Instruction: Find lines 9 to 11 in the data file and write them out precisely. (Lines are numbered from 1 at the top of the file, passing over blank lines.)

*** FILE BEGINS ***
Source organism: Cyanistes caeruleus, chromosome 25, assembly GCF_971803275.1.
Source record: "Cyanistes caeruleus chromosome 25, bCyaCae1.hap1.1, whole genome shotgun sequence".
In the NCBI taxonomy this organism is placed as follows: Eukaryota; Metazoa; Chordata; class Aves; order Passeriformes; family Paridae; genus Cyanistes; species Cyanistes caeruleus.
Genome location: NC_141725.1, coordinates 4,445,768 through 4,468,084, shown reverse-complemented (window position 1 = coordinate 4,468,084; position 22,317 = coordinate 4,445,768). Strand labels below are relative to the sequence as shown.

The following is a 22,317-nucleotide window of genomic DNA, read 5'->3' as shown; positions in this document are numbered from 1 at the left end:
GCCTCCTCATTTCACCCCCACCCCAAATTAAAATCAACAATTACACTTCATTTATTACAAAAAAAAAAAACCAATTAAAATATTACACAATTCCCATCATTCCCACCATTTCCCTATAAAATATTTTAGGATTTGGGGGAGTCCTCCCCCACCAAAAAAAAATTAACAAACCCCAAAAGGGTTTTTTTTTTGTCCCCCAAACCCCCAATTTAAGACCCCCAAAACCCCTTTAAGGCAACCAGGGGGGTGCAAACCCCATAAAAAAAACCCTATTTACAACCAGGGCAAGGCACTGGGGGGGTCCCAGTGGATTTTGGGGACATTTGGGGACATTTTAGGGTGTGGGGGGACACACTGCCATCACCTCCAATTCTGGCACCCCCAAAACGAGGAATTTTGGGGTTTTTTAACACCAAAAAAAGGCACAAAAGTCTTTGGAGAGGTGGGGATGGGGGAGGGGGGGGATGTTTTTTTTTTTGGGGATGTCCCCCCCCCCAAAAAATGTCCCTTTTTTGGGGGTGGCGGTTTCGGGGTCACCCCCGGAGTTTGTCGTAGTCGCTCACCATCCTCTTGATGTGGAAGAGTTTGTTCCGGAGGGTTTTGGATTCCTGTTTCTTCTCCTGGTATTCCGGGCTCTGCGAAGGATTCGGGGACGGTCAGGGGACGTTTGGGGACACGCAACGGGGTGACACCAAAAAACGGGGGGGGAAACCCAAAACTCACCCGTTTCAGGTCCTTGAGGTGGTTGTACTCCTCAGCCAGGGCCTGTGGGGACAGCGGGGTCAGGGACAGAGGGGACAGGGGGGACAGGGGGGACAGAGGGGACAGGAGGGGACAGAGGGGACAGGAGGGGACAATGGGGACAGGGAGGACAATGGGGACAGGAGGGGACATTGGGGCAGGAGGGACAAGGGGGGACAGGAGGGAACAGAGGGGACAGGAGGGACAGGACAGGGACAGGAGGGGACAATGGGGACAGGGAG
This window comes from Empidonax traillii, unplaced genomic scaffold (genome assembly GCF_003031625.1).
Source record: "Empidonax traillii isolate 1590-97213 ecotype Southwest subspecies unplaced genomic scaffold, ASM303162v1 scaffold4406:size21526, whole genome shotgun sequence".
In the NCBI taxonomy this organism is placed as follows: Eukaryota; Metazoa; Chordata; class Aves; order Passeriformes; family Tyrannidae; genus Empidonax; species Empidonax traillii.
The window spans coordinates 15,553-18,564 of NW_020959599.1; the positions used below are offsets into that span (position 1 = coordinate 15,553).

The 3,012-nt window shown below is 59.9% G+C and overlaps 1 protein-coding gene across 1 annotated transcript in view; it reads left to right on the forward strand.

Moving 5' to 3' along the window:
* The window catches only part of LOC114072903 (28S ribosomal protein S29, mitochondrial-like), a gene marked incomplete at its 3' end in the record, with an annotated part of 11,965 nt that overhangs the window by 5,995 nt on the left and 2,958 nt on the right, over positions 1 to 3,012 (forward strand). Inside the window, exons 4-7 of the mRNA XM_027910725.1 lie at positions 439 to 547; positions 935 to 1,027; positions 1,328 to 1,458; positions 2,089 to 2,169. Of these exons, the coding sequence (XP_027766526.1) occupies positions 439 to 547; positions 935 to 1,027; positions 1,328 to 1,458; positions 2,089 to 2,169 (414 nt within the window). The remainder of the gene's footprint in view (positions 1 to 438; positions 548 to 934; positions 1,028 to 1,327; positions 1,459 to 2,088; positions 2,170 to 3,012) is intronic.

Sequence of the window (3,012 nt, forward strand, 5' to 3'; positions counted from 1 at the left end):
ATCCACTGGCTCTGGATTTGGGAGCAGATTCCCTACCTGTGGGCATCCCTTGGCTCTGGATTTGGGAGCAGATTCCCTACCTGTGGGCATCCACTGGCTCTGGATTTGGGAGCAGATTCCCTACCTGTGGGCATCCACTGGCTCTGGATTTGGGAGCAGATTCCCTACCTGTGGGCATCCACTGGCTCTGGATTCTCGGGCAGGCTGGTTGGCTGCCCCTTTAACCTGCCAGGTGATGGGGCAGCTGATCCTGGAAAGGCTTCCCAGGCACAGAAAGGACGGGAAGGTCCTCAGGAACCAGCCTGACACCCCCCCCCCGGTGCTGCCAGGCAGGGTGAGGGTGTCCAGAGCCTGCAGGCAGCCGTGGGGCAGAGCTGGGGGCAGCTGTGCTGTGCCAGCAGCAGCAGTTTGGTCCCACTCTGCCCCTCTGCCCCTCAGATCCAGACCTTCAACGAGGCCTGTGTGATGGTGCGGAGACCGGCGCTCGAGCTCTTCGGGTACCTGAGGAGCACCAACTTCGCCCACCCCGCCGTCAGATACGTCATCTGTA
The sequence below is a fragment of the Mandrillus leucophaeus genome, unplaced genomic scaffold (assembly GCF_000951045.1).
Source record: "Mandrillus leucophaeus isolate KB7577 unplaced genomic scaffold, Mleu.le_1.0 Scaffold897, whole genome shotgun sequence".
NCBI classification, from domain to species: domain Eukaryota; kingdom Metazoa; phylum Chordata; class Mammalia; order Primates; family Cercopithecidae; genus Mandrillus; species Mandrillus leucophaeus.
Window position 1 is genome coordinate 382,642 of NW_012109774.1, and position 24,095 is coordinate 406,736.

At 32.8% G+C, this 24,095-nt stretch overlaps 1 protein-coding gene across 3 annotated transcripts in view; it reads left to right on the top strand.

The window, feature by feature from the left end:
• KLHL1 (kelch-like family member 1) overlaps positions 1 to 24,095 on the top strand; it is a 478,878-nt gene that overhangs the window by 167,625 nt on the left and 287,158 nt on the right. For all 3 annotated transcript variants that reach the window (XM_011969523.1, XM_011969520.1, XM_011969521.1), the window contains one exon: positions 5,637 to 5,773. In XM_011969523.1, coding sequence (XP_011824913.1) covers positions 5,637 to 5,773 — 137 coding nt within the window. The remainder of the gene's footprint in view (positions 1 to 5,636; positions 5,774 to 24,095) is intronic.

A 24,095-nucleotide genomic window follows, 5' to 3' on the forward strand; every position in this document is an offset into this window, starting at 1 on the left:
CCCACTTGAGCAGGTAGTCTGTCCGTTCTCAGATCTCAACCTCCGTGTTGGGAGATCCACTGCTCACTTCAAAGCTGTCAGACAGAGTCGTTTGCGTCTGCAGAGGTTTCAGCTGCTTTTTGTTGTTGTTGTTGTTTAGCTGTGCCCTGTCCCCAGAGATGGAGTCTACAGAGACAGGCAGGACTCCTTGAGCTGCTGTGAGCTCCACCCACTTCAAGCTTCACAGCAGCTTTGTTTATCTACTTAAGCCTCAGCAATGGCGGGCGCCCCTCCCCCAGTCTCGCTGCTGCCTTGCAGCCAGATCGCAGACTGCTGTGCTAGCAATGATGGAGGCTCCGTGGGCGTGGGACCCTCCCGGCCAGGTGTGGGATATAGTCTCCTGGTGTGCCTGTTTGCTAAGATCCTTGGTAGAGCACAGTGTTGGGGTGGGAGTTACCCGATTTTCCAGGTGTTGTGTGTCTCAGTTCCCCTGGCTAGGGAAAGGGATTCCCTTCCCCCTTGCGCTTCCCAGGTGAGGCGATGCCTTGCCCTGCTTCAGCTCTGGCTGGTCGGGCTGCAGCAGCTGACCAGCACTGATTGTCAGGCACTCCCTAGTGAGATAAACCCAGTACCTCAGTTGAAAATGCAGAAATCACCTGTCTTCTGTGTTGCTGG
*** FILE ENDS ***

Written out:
In the NCBI taxonomy this organism is placed as follows: Eukaryota; Metazoa; Chordata; class Aves; order Passeriformes; family Tyrannidae; genus Empidonax; species Empidonax traillii.
The window spans coordinates 15,553-18,564 of NW_020959599.1; the positions used below are offsets into that span (position 1 = coordinate 15,553).

The 3,012-nt window shown below is 59.9% G+C and overlaps 1 protein-coding gene across 1 annotated transcript in view; it reads left to right on the forward strand.